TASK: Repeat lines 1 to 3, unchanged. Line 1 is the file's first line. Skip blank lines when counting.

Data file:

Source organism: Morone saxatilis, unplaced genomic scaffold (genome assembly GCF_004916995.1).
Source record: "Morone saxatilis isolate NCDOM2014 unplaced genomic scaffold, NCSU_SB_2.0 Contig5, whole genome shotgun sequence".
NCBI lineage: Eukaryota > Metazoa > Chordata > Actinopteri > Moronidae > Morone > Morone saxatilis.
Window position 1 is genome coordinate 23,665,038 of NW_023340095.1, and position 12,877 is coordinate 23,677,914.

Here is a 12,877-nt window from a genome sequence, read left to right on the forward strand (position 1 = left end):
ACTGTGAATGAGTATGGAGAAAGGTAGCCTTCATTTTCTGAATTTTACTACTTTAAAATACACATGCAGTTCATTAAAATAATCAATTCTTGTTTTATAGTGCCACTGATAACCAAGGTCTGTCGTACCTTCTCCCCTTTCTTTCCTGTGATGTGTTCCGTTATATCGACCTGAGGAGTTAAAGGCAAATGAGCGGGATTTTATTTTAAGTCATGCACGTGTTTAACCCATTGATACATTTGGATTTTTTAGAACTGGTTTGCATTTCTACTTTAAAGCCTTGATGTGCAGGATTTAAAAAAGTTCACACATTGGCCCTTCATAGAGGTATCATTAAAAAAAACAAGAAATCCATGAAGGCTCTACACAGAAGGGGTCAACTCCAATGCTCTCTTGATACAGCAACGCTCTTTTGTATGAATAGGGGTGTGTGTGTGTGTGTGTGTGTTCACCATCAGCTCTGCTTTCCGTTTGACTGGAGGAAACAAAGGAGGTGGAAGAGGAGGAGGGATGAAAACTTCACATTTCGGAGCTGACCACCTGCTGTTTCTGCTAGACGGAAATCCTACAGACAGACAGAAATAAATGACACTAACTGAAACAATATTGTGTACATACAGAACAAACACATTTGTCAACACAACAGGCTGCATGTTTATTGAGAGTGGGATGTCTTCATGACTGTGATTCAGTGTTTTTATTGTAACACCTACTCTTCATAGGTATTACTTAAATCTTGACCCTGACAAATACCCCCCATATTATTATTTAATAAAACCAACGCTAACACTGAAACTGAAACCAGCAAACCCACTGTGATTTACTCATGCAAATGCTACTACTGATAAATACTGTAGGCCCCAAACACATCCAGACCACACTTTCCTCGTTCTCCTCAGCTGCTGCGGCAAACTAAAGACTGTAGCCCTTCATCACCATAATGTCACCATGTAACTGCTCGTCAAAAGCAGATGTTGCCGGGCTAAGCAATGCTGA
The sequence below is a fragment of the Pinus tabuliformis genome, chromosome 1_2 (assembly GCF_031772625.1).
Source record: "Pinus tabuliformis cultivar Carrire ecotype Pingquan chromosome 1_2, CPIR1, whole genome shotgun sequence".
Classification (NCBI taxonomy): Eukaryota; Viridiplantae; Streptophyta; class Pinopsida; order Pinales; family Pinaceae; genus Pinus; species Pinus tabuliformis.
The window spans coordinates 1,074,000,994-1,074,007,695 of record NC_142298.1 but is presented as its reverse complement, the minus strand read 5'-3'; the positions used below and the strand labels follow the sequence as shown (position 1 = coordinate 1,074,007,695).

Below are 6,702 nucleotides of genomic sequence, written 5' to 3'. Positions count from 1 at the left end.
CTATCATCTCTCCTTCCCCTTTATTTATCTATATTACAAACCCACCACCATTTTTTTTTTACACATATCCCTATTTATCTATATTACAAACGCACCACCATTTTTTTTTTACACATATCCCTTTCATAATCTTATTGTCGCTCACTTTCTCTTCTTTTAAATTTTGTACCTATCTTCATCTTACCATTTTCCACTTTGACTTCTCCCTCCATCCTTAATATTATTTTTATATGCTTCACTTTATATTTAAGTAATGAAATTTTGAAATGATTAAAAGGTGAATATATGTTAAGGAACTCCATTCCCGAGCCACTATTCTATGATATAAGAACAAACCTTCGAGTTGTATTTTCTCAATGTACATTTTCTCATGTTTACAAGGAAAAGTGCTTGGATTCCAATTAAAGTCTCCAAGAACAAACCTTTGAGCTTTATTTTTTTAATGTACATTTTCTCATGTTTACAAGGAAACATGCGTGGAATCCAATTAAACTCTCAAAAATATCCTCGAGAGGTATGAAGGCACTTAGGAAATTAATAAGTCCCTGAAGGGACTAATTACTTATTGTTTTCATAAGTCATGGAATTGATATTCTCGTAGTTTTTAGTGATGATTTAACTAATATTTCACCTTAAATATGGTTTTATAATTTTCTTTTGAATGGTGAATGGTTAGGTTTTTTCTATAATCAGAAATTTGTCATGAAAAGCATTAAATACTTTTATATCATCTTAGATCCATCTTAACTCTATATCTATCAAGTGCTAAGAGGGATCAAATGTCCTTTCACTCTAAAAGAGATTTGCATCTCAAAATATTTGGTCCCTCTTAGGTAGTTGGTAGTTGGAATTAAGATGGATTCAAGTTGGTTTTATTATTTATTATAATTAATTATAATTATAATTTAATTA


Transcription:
Source organism: Morone saxatilis, unplaced genomic scaffold (genome assembly GCF_004916995.1).
Source record: "Morone saxatilis isolate NCDOM2014 unplaced genomic scaffold, NCSU_SB_2.0 Contig5, whole genome shotgun sequence".
NCBI lineage: Eukaryota > Metazoa > Chordata > Actinopteri > Moronidae > Morone > Morone saxatilis.